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In re Facebook Privacy Litigation

United States District Court, N.D. California, San Jose Division

June 11, 2015



PAUL S. GREWAL, Magistrate Judge.

Plaintiff Katherine Pohl-who brings this suit on behalf of herself and others-alleges that Defendant Facebook, Inc. sent data to advertising companies that could be used to find consumers' names and other personal details, despite Facebook's promises that it would not and did not share such information without user consent. Against a background of repeated attempts to find named plaintiffs with standing to act as the representative on behalf of the putative class, Facebook and Plaintiff have each brought motions to compel various discovery. The motions are GRANTED-IN-PART, as explained below.


This court has jurisdiction under 28 U.S.C. ยงยง 1331 and 1332(a). The undersigned was assigned discovery matters in this case pursuant to Rule 72(a).

Under Fed.R.Civ.P. 26, a party "may obtain discovery regarding any nonprivileged matter that is relevant to any party's claim or defense."[1] Discovery is relevant, even if it would not be admissible at trial, if the discovery "appears reasonably calculated to lead to the discovery of admissible evidence."[2] The scope of discovery allowed has been broadly construed and encompasses "any matter that bears on, or that reasonably could lead to other matters that could bear on, any issue that is or may be in the case."[3]

If a party fails to answer an interrogatory under Rule 33 or fails to produce documents as requested under Rule 34, the party seeking discovery may move to compel.[4] The party seeking to compel discovery bears "the initial burden of establishing that its request" is relevant.[5] Once the moving party has done so, the burden shifts to the opposing party to show that the discovery should not be allowed. General or boilerplate objections-specifically that discovery requests are "overly broad, burdensome, oppressive and irrelevant"-are insufficient to meet this burden.[6]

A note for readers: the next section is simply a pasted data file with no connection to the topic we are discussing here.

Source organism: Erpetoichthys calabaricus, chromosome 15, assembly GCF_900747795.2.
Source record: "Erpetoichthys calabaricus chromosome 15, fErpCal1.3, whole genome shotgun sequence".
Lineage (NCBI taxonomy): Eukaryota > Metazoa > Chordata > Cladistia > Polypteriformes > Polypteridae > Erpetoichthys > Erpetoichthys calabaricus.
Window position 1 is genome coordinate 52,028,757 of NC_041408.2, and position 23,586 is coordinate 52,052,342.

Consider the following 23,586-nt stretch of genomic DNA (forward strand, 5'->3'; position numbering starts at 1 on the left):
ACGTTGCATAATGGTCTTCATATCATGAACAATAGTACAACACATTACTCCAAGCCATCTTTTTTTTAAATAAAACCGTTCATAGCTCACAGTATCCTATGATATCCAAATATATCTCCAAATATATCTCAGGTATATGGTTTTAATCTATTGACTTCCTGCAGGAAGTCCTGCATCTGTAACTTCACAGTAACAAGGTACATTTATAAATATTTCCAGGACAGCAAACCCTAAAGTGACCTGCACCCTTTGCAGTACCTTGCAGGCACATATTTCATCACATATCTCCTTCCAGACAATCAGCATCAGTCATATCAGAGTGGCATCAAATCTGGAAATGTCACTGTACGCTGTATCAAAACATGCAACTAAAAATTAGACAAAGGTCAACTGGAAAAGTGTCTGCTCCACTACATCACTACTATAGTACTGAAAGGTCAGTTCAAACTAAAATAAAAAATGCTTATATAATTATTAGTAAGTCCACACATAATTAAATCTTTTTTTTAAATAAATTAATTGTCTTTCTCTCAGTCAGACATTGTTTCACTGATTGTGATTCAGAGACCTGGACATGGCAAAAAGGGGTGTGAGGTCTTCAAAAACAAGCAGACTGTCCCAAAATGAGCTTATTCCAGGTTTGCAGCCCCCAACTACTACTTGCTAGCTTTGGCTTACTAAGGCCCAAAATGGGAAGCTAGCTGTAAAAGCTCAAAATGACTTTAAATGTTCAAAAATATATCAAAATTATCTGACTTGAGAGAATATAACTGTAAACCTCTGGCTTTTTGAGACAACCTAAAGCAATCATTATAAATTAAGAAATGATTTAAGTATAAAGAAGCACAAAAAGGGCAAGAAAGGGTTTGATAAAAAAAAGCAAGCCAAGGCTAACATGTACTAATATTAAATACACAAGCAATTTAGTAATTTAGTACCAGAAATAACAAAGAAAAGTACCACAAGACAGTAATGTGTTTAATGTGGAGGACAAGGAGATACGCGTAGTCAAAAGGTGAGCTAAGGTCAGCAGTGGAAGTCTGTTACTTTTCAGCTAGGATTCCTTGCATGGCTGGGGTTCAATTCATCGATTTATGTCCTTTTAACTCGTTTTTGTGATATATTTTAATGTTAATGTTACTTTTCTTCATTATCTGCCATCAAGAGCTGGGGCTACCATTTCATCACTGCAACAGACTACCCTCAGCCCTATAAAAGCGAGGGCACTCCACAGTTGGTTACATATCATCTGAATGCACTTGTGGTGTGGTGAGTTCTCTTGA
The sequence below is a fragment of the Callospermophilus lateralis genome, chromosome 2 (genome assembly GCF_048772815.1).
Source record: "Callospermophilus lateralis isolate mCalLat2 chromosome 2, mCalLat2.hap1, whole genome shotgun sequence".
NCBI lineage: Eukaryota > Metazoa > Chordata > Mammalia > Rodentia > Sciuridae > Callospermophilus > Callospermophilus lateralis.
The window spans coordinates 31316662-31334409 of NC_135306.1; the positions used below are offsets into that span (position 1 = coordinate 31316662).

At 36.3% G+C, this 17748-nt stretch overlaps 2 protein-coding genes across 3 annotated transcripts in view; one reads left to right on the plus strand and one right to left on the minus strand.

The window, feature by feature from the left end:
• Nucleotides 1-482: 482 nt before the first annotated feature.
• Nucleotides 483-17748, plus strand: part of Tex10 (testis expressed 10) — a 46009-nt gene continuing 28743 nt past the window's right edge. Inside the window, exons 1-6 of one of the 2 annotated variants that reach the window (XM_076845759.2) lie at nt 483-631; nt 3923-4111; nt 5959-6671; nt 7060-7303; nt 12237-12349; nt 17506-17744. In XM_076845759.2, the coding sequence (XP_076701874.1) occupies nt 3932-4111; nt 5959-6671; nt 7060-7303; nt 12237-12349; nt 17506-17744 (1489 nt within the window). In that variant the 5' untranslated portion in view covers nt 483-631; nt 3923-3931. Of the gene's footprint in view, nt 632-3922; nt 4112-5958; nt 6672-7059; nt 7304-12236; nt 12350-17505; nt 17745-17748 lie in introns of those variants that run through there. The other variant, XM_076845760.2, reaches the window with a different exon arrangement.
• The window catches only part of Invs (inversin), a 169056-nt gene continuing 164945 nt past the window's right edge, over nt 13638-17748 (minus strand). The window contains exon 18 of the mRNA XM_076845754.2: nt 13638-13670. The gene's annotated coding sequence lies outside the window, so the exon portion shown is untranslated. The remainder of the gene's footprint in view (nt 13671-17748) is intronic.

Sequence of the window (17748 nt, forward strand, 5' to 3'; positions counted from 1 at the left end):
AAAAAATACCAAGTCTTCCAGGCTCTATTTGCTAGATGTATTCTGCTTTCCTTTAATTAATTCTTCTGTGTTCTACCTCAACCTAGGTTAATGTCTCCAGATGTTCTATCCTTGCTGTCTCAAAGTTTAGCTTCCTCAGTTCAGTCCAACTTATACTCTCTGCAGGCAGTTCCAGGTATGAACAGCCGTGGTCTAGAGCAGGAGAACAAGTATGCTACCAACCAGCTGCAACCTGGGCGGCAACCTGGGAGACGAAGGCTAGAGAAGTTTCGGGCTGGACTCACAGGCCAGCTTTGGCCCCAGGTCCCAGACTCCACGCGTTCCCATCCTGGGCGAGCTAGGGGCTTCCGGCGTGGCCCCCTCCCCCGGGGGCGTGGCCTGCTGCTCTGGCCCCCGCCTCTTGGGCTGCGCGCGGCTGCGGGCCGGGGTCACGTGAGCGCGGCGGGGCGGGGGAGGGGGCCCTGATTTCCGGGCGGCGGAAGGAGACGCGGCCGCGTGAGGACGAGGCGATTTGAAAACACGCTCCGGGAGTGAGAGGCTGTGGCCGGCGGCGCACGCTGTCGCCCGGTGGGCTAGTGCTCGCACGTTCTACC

Facebook moves to compel Plaintiff to produce information responsive to Requests for Production Nos. 1-2, 5, 9-11, 18-22 which seek documents related to Plaintiff's activity on Facebook, including documents concerning the creation of her Facebook account, her access to and review of Facebook's terms and conditions and the information publicly available on her Facebook page during the relevant time period, documents related to Plaintiff's non-privileged communications concerning this lawsuit and any documents relied upon by Plaintiff in responding to Facebook's interrogatories and documents related to particular allegations in the Second Amended Complaint, including Plaintiff's assertion that her personal and/or sensitive information was disclosed as a result of Facebook's action.

After Facebook filed its motion, Plaintiff proceeded to produce seven documents totaling 26 pages to Facebook-the only documents Facebook has received until now. As a result, Plaintiff argues that she has now produced all responsive information in her custody or control. The court recognizes that a party cannot be compelled to produce documents that the party does not have.[7] And based on Plaintiff's representation that she has already produced everything she has, the court DENIES Facebook's motion as to documents responsive to the above-referenced RFPs.[8]